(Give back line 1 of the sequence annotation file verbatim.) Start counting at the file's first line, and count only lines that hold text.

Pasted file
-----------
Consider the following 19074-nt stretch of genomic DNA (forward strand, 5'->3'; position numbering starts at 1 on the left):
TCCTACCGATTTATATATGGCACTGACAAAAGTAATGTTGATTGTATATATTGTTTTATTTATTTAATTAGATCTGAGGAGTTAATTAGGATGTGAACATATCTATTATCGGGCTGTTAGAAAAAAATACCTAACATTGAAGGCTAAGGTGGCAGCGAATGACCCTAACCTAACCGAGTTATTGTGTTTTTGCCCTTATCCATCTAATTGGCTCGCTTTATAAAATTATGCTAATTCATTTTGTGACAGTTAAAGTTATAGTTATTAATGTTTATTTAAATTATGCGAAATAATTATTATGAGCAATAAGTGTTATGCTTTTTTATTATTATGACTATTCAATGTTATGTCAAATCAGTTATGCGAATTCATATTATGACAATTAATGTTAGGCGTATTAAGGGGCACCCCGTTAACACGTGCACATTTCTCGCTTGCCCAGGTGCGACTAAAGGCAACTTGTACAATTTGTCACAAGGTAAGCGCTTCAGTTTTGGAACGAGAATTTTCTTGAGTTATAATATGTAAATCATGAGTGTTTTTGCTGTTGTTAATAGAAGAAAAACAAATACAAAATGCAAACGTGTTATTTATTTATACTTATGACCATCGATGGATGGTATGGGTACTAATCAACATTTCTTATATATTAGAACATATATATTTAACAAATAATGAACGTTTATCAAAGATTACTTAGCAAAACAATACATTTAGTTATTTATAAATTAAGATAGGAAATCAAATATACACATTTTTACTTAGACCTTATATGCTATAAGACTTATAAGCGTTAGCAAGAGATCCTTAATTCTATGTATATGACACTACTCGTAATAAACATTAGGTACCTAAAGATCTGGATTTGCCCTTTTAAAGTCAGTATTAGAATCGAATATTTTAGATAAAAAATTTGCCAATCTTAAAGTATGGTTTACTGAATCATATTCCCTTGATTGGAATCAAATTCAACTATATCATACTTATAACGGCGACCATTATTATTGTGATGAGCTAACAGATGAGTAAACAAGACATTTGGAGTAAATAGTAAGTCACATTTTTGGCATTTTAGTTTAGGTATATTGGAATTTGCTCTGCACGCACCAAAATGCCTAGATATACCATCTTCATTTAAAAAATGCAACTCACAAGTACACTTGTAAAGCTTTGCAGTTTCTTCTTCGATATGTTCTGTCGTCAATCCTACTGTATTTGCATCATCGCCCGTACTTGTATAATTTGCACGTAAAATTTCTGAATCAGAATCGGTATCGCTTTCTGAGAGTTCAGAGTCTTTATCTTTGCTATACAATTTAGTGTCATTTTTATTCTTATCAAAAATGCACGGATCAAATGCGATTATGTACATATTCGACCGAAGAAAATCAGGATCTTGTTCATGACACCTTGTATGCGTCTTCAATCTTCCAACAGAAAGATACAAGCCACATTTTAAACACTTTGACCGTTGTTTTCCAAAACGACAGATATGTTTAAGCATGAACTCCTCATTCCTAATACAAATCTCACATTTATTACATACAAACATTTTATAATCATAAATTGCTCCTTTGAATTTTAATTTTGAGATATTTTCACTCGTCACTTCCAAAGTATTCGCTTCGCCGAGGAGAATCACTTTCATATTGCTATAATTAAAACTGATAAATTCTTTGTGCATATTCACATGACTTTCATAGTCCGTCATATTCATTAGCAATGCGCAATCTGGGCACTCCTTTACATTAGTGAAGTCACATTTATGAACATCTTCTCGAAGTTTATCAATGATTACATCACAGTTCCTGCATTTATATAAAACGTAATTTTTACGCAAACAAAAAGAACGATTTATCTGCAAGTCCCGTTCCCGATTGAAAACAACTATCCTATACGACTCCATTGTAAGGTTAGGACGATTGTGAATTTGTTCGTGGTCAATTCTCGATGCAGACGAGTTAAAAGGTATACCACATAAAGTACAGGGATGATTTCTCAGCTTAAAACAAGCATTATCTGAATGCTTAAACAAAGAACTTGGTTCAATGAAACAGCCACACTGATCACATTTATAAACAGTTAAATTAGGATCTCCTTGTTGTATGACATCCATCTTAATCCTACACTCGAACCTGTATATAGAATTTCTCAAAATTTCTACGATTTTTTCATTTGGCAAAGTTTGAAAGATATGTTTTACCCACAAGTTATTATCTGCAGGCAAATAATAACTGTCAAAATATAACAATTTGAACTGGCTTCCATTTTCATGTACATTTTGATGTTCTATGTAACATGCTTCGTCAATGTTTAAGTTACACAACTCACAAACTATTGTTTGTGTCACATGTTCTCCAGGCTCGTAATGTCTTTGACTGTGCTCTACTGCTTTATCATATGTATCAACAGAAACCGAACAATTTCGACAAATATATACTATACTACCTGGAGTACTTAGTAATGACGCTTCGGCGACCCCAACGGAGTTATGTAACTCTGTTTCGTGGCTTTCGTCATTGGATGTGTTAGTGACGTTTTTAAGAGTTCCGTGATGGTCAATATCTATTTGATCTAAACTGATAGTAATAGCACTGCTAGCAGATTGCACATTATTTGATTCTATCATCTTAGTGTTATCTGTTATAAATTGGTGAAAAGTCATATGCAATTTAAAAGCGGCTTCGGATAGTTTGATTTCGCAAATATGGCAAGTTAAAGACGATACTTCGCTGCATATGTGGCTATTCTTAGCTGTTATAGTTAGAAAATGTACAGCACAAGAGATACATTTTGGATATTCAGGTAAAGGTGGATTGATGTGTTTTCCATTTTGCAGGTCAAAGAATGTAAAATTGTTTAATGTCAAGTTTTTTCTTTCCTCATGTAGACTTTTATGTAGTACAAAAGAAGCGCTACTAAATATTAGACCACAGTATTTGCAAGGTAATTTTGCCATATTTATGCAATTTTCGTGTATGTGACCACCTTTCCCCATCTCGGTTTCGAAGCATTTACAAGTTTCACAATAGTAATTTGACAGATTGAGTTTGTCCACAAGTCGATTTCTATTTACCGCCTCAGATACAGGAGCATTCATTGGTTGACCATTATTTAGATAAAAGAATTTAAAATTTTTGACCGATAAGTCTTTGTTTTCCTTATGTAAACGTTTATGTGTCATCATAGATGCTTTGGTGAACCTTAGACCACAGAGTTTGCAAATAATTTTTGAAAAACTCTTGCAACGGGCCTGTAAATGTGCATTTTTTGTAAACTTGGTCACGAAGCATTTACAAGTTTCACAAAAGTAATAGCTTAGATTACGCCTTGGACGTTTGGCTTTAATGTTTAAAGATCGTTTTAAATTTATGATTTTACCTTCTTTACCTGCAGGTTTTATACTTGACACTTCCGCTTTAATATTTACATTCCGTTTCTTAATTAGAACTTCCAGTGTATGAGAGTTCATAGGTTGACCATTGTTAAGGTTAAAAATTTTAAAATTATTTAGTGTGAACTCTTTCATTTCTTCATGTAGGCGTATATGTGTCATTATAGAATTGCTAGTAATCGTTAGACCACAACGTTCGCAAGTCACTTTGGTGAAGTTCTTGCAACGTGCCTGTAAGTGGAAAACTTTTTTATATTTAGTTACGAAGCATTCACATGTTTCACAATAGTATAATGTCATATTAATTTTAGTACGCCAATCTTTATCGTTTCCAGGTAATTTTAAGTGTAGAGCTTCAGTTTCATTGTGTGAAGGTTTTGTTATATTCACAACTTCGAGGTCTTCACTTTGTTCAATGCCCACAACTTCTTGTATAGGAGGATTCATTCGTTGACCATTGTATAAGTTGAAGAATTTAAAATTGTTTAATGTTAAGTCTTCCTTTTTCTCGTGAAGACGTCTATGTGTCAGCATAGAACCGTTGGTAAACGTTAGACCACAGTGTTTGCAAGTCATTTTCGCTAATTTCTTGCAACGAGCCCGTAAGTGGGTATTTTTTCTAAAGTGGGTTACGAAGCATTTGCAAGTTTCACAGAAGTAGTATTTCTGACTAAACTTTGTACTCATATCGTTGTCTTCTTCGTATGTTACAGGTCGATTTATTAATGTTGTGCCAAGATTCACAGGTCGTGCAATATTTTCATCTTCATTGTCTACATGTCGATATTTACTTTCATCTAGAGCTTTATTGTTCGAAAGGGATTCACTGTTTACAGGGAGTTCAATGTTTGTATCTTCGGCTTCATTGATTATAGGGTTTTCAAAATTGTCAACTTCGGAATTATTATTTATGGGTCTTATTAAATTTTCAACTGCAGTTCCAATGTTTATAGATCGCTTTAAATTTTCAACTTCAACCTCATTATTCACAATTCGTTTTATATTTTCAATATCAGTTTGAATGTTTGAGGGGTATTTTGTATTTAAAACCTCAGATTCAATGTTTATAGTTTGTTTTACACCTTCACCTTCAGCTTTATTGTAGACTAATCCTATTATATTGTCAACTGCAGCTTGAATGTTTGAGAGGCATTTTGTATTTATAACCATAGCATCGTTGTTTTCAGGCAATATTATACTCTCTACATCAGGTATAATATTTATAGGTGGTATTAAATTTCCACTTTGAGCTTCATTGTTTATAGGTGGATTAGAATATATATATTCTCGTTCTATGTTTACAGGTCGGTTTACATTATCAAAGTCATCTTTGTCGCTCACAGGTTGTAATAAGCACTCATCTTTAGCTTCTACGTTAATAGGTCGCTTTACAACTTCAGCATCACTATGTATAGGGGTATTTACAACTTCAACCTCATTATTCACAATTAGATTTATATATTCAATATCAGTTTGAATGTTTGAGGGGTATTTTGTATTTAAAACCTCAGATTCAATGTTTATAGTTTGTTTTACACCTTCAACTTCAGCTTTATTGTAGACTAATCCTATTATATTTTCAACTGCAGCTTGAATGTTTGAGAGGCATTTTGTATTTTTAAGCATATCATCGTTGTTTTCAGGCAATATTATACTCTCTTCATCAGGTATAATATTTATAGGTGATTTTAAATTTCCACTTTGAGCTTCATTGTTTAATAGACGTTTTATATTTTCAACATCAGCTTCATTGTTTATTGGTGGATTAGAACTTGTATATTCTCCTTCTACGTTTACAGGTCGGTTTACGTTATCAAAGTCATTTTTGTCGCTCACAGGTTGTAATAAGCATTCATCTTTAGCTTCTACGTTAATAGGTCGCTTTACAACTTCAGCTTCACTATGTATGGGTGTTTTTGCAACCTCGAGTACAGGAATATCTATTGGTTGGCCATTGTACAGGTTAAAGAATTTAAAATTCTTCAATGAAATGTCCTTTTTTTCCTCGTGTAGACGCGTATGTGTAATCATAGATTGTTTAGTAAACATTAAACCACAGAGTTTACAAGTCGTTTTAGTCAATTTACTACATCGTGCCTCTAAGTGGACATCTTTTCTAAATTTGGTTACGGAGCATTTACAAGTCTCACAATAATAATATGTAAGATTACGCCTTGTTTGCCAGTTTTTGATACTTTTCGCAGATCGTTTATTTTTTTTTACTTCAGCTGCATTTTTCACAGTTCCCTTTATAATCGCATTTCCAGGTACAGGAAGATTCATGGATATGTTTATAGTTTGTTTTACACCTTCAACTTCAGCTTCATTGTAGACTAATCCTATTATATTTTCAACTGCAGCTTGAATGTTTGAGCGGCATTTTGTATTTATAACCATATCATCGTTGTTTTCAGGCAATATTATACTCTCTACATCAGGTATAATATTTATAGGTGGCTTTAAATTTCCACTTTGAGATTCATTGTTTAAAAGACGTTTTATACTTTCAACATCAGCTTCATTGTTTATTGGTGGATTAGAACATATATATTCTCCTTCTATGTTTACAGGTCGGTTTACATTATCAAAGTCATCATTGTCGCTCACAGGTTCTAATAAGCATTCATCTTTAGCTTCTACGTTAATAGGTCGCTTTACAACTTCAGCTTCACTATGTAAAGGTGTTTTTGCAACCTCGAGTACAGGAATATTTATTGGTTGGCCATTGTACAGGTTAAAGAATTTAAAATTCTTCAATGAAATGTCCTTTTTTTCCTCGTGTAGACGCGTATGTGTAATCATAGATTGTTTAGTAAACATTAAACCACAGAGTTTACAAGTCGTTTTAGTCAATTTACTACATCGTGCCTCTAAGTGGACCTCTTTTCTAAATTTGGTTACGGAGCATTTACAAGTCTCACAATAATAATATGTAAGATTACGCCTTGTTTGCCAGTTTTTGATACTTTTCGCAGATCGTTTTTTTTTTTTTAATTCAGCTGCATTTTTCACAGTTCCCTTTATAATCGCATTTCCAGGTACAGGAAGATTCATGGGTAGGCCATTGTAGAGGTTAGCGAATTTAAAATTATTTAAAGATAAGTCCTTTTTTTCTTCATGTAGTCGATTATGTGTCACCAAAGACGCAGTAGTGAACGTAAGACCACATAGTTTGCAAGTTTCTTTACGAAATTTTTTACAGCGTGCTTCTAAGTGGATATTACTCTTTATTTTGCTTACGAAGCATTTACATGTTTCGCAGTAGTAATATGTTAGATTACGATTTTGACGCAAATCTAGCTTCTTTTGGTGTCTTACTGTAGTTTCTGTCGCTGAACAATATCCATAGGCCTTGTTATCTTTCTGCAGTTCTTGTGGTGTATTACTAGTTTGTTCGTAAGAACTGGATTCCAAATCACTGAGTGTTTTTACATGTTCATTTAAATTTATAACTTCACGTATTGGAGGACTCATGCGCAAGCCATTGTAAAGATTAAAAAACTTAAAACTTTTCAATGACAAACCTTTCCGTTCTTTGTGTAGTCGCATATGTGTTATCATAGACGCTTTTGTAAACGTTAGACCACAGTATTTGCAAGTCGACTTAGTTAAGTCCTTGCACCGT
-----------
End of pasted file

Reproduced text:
Consider the following 19074-nt stretch of genomic DNA (forward strand, 5'->3'; position numbering starts at 1 on the left):